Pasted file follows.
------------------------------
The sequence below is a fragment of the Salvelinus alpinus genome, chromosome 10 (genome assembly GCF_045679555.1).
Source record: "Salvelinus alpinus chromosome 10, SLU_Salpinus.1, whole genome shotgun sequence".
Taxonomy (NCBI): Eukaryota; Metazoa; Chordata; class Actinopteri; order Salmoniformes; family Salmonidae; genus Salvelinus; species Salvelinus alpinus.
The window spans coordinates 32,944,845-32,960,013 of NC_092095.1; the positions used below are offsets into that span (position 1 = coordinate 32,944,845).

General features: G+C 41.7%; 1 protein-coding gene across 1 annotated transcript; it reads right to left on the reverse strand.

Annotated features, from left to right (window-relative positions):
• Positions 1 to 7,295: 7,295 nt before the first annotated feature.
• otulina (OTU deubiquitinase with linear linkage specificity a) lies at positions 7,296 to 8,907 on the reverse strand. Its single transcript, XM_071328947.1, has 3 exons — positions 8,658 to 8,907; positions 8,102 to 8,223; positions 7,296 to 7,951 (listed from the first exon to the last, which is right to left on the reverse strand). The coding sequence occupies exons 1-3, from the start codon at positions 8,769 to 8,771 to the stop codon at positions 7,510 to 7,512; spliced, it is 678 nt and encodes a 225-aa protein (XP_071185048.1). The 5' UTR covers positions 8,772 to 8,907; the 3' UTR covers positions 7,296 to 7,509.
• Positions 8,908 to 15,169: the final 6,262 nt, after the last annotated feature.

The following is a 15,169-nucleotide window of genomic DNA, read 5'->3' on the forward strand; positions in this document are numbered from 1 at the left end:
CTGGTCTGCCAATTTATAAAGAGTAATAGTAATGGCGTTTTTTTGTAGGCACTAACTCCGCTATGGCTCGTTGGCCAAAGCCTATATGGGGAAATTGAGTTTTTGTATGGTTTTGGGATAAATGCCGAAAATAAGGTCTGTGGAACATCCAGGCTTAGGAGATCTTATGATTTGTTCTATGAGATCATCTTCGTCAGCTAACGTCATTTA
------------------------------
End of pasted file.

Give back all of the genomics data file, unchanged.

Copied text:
The sequence below is a fragment of the Salvelinus alpinus genome, chromosome 10 (genome assembly GCF_045679555.1).
Source record: "Salvelinus alpinus chromosome 10, SLU_Salpinus.1, whole genome shotgun sequence".
Taxonomy (NCBI): Eukaryota; Metazoa; Chordata; class Actinopteri; order Salmoniformes; family Salmonidae; genus Salvelinus; species Salvelinus alpinus.
The window spans coordinates 32,944,845-32,960,013 of NC_092095.1; the positions used below are offsets into that span (position 1 = coordinate 32,944,845).

General features: G+C 41.7%; 1 protein-coding gene across 1 annotated transcript; it reads right to left on the reverse strand.

Annotated features, from left to right (window-relative positions):
• Positions 1 to 7,295: 7,295 nt before the first annotated feature.
• otulina (OTU deubiquitinase with linear linkage specificity a) lies at positions 7,296 to 8,907 on the reverse strand. Its single transcript, XM_071328947.1, has 3 exons — positions 8,658 to 8,907; positions 8,102 to 8,223; positions 7,296 to 7,951 (listed from the first exon to the last, which is right to left on the reverse strand). The coding sequence occupies exons 1-3, from the start codon at positions 8,769 to 8,771 to the stop codon at positions 7,510 to 7,512; spliced, it is 678 nt and encodes a 225-aa protein (XP_071185048.1). The 5' UTR covers positions 8,772 to 8,907; the 3' UTR covers positions 7,296 to 7,509.
• Positions 8,908 to 15,169: the final 6,262 nt, after the last annotated feature.

The following is a 15,169-nucleotide window of genomic DNA, read 5'->3' on the forward strand; positions in this document are numbered from 1 at the left end:
CTGGTCTGCCAATTTATAAAGAGTAATAGTAATGGCGTTTTTTTGTAGGCACTAACTCCGCTATGGCTCGTTGGCCAAAGCCTATATGGGGAAATTGAGTTTTTGTATGGTTTTGGGATAAATGCCGAAAATAAGGTCTGTGGAACATCCAGGCTTAGGAGATCTTATGATTTGTTCTATGAGATCATCTTCGTCAGCTAACGTCATTTA